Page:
As it happens, he was attacking the actions of Israel using a symbol of Judaism (and of Israel - see the flag). If he had been just accusing Judaism of being a racist religion - had been entirely clear that that was what he was doing - then that would be more like the 'bomb' cartoon in the current controversy. Except a somewhat less criminal pan-religious accusation and not so very blasphemous.
One imagines, in a case like that, the consequences for the cartoonist and possibly editor that let it pass might have been more severe.
So, without actually endorsing Evan's side of the story - interesting, eh?
Wednesday, February 01, 2006
Gah! Aggh! Grr!
And so on.
I didn't actually expect, and I do not like.
Funny, I can't seem to find my copy. No, seriously.
Which is why I can't tell you if Hasting's description of this profiled porn merchant (Where did that come from anyway?) in the next article, whoever he is, is a bit extreme. 'Unicritical'? Not according to someone I know who actually remembers. 'Sarcastic', possibly? Note to self: readers cannot be trusted to work out when someone is a seedy bastard merely by description. Always include sentence along lines of "Remember kids, masterminding the flying of full jet airliners into the side of office buildings is wrong".
I actually found the whole press release kind of weird. I'd have expect something more like the Commerce Commission's work - saying what the ruling is, summarising reasons, etc. Here's Chief Censor Bill Hastings providing quotes. Makes him look keen, but. Also seems more like an endictment than a judgment.
Which goes to show how subjective the interpretation of the tone of piece of writing is.
In his favour, it's quite possible that the Society for the Promotion of Community Standards is more annoyed with Bill Hastings than I am.
Me, I'm cautiously for banning anything solely there to feed inhuman sexual fantasies. Anything else I'll have to think about.
Vouching for the intentions of those involved - that it was meant to raise awareness. And critically, it did. Because it was provocative. I worked at Critic when we published I think more than one straight article about drug rape to absolutely stuff all response.
Also, that it was not meant to be funny.
Not that it doesn't do people good just purely to be offended every once in a while. Keeps the intellect from stagnation. Note that offensiveness it not, per se, censorable.
From a note on Farrar - just because someone was getting confused:
Offensiveness is not a criteria in the law for banning stuff and it hasn't been cited here. The question is whether it's "injurious to the public good". It does get more specific than that. See http://www.censorship.govt.nz/censorship_law.html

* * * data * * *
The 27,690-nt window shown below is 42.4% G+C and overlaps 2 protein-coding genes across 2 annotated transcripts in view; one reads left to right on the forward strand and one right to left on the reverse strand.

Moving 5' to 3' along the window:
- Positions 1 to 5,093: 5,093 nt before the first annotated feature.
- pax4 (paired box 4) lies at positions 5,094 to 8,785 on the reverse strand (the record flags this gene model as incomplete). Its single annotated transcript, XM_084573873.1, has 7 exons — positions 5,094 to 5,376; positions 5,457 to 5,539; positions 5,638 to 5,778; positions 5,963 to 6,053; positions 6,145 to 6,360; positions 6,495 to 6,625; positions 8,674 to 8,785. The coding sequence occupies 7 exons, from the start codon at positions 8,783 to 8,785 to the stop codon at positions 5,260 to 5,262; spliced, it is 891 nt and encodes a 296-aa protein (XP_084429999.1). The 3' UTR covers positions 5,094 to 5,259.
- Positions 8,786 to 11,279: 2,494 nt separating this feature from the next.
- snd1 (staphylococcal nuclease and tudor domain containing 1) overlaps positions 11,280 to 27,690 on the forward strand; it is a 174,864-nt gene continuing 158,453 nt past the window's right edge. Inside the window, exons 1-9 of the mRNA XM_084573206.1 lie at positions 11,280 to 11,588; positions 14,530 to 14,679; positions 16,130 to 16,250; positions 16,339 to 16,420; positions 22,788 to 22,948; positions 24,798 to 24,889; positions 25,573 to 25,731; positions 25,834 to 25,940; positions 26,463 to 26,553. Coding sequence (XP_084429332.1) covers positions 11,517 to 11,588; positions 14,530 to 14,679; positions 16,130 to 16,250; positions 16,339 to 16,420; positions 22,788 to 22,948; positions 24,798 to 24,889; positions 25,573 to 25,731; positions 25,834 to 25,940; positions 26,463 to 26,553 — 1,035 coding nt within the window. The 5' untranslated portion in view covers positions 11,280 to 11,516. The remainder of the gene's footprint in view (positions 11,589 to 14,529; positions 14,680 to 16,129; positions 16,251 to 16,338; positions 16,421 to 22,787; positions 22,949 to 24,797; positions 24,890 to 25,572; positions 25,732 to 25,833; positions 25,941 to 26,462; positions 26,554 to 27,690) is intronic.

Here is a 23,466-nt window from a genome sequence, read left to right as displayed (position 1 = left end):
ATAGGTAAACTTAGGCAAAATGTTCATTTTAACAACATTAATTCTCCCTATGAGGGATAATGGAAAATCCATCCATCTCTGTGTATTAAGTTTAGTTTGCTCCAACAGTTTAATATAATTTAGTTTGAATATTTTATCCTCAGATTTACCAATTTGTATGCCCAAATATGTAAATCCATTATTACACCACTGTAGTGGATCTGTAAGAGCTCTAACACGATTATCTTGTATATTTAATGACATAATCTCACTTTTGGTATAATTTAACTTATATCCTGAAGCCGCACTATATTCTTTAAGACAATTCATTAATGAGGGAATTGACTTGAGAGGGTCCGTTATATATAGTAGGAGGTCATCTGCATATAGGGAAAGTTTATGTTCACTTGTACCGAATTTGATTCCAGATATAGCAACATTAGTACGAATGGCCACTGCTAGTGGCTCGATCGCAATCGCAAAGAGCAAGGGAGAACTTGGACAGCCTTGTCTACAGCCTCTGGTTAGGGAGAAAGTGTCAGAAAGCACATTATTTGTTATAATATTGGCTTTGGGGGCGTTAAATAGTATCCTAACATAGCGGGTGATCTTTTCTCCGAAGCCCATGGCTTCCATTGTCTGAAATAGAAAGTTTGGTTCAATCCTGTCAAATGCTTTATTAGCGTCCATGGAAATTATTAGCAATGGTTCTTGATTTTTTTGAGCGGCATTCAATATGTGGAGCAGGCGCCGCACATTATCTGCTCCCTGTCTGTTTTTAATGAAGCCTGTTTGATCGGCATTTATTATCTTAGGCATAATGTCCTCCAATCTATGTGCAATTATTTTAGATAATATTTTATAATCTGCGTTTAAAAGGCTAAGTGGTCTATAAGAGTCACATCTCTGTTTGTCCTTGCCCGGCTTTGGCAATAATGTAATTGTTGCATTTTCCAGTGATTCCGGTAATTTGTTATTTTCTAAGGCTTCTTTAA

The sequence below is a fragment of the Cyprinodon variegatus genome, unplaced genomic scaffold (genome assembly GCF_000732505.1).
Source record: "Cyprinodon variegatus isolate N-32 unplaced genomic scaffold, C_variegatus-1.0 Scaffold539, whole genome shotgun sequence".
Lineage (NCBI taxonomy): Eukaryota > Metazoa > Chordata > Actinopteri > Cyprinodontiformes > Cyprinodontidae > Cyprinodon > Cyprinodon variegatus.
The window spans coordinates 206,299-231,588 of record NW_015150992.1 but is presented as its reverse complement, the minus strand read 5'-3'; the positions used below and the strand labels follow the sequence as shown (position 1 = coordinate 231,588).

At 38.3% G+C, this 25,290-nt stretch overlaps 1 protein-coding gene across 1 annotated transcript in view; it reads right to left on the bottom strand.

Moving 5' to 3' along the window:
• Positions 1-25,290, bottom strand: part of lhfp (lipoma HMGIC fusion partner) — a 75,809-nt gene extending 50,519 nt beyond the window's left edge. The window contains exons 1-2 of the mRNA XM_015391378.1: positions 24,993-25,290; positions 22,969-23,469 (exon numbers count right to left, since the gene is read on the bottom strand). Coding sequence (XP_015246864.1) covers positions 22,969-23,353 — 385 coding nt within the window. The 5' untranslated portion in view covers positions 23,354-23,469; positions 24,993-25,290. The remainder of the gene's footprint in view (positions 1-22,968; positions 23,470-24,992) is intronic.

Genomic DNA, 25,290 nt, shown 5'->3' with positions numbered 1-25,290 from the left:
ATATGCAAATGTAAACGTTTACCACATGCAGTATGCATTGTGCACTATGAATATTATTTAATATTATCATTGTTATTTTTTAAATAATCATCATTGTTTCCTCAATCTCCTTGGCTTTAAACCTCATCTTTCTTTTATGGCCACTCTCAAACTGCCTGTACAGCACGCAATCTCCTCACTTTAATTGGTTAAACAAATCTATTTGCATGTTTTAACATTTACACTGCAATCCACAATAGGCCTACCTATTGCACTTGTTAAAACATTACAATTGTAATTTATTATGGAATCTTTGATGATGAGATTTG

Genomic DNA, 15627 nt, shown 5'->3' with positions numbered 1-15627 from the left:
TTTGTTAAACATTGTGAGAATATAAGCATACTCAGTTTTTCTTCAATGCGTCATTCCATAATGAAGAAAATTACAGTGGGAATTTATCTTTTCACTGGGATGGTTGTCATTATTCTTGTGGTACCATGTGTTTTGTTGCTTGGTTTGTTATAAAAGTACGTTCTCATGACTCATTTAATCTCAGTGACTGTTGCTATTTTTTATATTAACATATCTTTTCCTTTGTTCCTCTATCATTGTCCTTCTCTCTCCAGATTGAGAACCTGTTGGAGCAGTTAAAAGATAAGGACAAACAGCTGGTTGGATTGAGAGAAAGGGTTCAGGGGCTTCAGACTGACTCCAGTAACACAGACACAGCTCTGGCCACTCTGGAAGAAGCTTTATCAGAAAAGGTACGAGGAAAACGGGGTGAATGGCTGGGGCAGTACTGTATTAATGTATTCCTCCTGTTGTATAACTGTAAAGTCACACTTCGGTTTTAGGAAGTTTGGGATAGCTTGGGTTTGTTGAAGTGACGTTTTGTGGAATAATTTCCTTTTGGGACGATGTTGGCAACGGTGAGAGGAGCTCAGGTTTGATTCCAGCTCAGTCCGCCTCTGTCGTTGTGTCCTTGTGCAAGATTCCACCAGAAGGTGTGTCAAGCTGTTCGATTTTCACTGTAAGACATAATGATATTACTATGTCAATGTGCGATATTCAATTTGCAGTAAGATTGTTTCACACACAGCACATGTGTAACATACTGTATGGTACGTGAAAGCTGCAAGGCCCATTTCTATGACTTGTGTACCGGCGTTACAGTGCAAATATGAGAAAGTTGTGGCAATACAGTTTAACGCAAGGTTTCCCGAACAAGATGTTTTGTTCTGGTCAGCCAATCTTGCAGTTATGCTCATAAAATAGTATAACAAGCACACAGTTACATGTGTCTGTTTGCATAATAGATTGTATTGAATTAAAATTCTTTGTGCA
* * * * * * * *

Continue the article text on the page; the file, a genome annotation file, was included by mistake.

A lot of people consider the high court ruling about those anti-gay videos to have specifically made the point that being offensive is in no way ground for being objectionable (and to have smacked down the censor acting different). Protection of offensive speech is in fact what protection of free speech is all about.
That said, the regime as it is does still fall prey to the slippery slope thing (it is expanding is some shifty-looking ways)and the question of how much good it does in the first place.
Here's the Stuff article, complete with the effusive praise recieved by Critic on winning last years ASPA awards.
It's only just occured to me how elusive the critical question of fact - whether a particular publication actually is "injurious to the public good" - can be. Given that its effect arises from the nexus of the actual content, its surface meaning, its percieved attitude, its audience and its social and historical context... I don't actually know what they use for a standard of proof, but it's a wonder the Censor's Office makes any decisions at all. And this - it's not like this is one of those non-murky cases. Give a magazine a break!*
I probably know enough to write some notes on legal issues for NZ bloggers. Now would probably be an apposite time. Plus we can talk more about the whole censorship project. Y'know, as if we can't think for ourselves. And how much longer your mum'll be allowed those naked toddler photos in your family album. Something to look forward to.
*Update (8:00am, 2/2) - On Nat Rad (no doubt up on the website soon) I discover that the submitters included Greg Newbold - like, an actual criminologist. As in, someone who might know. Submitting in favour of Critic. Though he did accept the Censors had some 'strong arguments'.
Another One: Remember what I said about the Society For Promotion Of Community Standards?
SPCS Critical of Censor's double standards over Rape Publications